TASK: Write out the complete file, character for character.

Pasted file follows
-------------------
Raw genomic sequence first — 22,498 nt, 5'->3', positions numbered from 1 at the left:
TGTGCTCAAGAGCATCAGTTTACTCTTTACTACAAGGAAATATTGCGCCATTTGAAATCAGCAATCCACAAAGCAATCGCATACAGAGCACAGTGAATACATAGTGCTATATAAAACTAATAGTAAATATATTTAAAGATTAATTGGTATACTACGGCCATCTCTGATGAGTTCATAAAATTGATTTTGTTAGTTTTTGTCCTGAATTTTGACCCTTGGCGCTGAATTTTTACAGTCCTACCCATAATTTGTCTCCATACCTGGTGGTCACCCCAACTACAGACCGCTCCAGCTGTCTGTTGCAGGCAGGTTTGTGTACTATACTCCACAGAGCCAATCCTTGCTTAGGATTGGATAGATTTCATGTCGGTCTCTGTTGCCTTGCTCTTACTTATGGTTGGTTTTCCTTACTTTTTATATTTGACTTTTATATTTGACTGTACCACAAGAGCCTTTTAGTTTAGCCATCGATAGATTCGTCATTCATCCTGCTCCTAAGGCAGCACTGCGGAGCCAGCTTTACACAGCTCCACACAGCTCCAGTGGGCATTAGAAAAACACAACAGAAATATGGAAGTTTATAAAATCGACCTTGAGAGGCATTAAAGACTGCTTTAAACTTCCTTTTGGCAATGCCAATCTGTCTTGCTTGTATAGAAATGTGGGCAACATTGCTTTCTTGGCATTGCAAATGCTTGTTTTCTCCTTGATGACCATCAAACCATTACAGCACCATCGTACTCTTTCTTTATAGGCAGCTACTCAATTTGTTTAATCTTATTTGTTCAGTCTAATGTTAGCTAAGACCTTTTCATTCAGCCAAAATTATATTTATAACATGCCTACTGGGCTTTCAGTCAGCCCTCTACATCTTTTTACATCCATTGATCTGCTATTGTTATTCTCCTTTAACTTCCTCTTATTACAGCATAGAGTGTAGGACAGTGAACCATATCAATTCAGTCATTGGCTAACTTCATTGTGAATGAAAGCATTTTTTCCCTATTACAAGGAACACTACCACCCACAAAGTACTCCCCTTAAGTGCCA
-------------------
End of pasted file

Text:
Raw genomic sequence first — 22,498 nt, 5'->3', positions numbered from 1 at the left:
TGTGCTCAAGAGCATCAGTTTACTCTTTACTACAAGGAAATATTGCGCCATTTGAAATCAGCAATCCACAAAGCAATCGCATACAGAGCACAGTGAATACATAGTGCTATATAAAACTAATAGTAAATATATTTAAAGATTAATTGGTATACTACGGCCATCTCTGATGAGTTCATAAAATTGATTTTGTTAGTTTTTGTCCTGAATTTTGACCCTTGGCGCTGAATTTTTACAGTCCTACCCATAATTTGTCTCCATACCTGGTGGTCACCCCAACTACAGACCGCTCCAGCTGTCTGTTGCAGGCAGGTTTGTGTACTATACTCCACAGAGCCAATCCTTGCTTAGGATTGGATAGATTTCATGTCGGTCTCTGTTGCCTTGCTCTTACTTATGGTTGGTTTTCCTTACTTTTTATATTTGACTTTTATATTTGACTGTACCACAAGAGCCTTTTAGTTTAGCCATCGATAGATTCGTCATTCATCCTGCTCCTAAGGCAGCACTGCGGAGCCAGCTTTACACAGCTCCACACAGCTCCAGTGGGCATTAGAAAAACACAACAGAAATATGGAAGTTTATAAAATCGACCTTGAGAGGCATTAAAGACTGCTTTAAACTTCCTTTTGGCAATGCCAATCTGTCTTGCTTGTATAGAAATGTGGGCAACATTGCTTTCTTGGCATTGCAAATGCTTGTTTTCTCCTTGATGACCATCAAACCATTACAGCACCATCGTACTCTTTCTTTATAGGCAGCTACTCAATTTGTTTAATCTTATTTGTTCAGTCTAATGTTAGCTAAGACCTTTTCATTCAGCCAAAATTATATTTATAACATGCCTACTGGGCTTTCAGTCAGCCCTCTACATCTTTTTACATCCATTGATCTGCTATTGTTATTCTCCTTTAACTTCCTCTTATTACAGCATAGAGTGTAGGACAGTGAACCATATCAATTCAGTCATTGGCTAACTTCATTGTGAATGAAAGCATTTTTTCCCTATTACAAGGAACACTACCACCCACAAAGTACTCCCCTTAAGTGCCA